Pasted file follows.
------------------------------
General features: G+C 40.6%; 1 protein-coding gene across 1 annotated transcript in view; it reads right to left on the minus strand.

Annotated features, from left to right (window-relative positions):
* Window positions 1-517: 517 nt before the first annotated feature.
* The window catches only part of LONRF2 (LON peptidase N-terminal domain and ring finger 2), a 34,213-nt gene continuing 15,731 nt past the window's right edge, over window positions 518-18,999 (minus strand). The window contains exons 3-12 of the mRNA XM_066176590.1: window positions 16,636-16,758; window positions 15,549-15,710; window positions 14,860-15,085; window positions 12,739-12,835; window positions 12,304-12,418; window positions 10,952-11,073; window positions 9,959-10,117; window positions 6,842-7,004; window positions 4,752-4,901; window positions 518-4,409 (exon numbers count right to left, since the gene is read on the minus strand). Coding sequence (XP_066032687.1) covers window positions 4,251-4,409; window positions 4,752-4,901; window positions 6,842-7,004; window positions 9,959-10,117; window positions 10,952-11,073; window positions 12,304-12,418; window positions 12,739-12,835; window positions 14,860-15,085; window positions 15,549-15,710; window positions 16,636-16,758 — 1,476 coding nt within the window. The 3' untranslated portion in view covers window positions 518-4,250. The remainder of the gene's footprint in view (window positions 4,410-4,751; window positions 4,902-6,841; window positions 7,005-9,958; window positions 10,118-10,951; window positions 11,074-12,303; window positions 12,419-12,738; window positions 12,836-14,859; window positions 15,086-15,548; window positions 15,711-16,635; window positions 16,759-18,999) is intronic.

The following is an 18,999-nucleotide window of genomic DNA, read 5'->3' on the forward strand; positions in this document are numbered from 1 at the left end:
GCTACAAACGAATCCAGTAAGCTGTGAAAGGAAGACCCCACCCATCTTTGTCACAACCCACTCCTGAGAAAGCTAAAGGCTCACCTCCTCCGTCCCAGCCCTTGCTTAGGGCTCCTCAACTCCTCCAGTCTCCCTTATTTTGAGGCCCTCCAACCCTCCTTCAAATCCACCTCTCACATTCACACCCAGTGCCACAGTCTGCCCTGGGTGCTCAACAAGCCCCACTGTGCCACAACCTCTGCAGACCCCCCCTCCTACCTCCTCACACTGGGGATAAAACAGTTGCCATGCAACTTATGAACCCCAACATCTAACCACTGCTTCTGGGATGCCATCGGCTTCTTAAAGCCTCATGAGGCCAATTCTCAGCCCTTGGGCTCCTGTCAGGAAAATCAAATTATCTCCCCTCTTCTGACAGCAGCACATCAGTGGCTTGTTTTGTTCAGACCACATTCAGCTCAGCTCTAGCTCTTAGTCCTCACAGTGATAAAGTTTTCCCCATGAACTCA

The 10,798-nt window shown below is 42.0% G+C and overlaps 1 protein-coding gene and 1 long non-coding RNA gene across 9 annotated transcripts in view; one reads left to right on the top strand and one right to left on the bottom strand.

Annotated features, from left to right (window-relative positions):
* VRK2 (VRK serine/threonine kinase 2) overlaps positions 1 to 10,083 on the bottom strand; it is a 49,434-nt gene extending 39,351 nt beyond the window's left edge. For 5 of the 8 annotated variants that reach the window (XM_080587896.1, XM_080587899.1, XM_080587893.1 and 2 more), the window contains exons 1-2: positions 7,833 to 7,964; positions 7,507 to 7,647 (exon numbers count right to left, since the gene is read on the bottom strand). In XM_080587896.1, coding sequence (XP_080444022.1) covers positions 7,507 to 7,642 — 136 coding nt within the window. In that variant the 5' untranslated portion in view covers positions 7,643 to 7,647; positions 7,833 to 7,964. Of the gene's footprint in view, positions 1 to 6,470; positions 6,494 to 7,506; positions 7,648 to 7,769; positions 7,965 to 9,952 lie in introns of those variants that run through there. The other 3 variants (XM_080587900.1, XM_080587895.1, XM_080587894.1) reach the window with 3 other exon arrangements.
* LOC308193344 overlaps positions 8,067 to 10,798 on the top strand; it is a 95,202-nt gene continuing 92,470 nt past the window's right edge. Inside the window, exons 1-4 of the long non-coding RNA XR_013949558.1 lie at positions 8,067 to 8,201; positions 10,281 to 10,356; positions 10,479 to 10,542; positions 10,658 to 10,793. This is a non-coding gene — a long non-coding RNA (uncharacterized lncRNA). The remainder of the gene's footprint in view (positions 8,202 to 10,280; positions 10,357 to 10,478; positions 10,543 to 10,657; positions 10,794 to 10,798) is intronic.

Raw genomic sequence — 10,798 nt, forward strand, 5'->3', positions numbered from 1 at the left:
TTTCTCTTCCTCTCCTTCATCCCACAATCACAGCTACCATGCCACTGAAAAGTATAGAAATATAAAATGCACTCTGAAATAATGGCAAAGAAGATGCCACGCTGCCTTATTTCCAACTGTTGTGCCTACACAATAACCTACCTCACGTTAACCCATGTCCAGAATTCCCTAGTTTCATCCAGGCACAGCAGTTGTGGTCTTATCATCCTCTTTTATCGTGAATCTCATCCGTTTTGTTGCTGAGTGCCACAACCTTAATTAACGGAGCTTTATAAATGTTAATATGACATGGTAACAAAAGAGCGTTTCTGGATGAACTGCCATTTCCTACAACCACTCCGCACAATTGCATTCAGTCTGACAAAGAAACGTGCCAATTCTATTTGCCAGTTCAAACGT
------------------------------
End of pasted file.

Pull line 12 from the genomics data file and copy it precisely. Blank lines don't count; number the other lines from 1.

TTTCTCTTCCTCTCCTTCATCCCACAATCACAGCTACCATGCCACTGAAAAGTATAGAAATATAAAATGCACTCTGAAATAATGGCAAAGAAGATGCCACGCTGCCTTATTTCCAACTGTTGTGCCTACACAATAACCTACCTCACGTTAACCCATGTCCAGAATTCCCTAGTTTCATCCAGGCACAGCAGTTGTGGTCTTATCATCCTCTTTTATCGTGAATCTCATCCGTTTTGTTGCTGAGTGCCACAACCTTAATTAACGGAGCTTTATAAATGTTAATATGACATGGTAACAAAAGAGCGTTTCTGGATGAACTGCCATTTCCTACAACCACTCCGCACAATTGCATTCAGTCTGACAAAGAAACGTGCCAATTCTATTTGCCAGTTCAAACGT